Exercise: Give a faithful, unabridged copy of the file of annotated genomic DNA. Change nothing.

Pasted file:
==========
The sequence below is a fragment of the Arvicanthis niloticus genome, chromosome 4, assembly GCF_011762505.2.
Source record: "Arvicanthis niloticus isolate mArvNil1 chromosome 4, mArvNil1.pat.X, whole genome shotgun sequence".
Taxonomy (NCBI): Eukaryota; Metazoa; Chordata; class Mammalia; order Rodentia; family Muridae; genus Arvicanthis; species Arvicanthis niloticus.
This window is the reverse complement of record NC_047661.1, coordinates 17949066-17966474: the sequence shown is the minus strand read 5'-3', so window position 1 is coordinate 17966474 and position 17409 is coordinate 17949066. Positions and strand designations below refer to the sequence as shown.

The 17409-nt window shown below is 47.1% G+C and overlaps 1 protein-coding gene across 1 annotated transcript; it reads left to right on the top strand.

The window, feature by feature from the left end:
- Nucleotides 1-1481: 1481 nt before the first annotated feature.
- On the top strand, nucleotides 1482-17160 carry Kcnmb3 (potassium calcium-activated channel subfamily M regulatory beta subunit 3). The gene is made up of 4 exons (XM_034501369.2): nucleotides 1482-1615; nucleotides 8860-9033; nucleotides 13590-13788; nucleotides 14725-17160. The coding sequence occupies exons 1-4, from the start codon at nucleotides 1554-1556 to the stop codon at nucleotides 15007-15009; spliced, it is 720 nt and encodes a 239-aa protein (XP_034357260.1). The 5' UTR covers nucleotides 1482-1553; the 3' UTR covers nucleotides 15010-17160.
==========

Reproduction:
The sequence below is a fragment of the Arvicanthis niloticus genome, chromosome 4, assembly GCF_011762505.2.
Source record: "Arvicanthis niloticus isolate mArvNil1 chromosome 4, mArvNil1.pat.X, whole genome shotgun sequence".
Taxonomy (NCBI): Eukaryota; Metazoa; Chordata; class Mammalia; order Rodentia; family Muridae; genus Arvicanthis; species Arvicanthis niloticus.
This window is the reverse complement of record NC_047661.1, coordinates 17949066-17966474: the sequence shown is the minus strand read 5'-3', so window position 1 is coordinate 17966474 and position 17409 is coordinate 17949066. Positions and strand designations below refer to the sequence as shown.

The 17409-nt window shown below is 47.1% G+C and overlaps 1 protein-coding gene across 1 annotated transcript; it reads left to right on the top strand.

The window, feature by feature from the left end:
- Nucleotides 1-1481: 1481 nt before the first annotated feature.
- On the top strand, nucleotides 1482-17160 carry Kcnmb3 (potassium calcium-activated channel subfamily M regulatory beta subunit 3). The gene is made up of 4 exons (XM_034501369.2): nucleotides 1482-1615; nucleotides 8860-9033; nucleotides 13590-13788; nucleotides 14725-17160. The coding sequence occupies exons 1-4, from the start codon at nucleotides 1554-1556 to the stop codon at nucleotides 15007-15009; spliced, it is 720 nt and encodes a 239-aa protein (XP_034357260.1). The 5' UTR covers nucleotides 1482-1553; the 3' UTR covers nucleotides 15010-17160.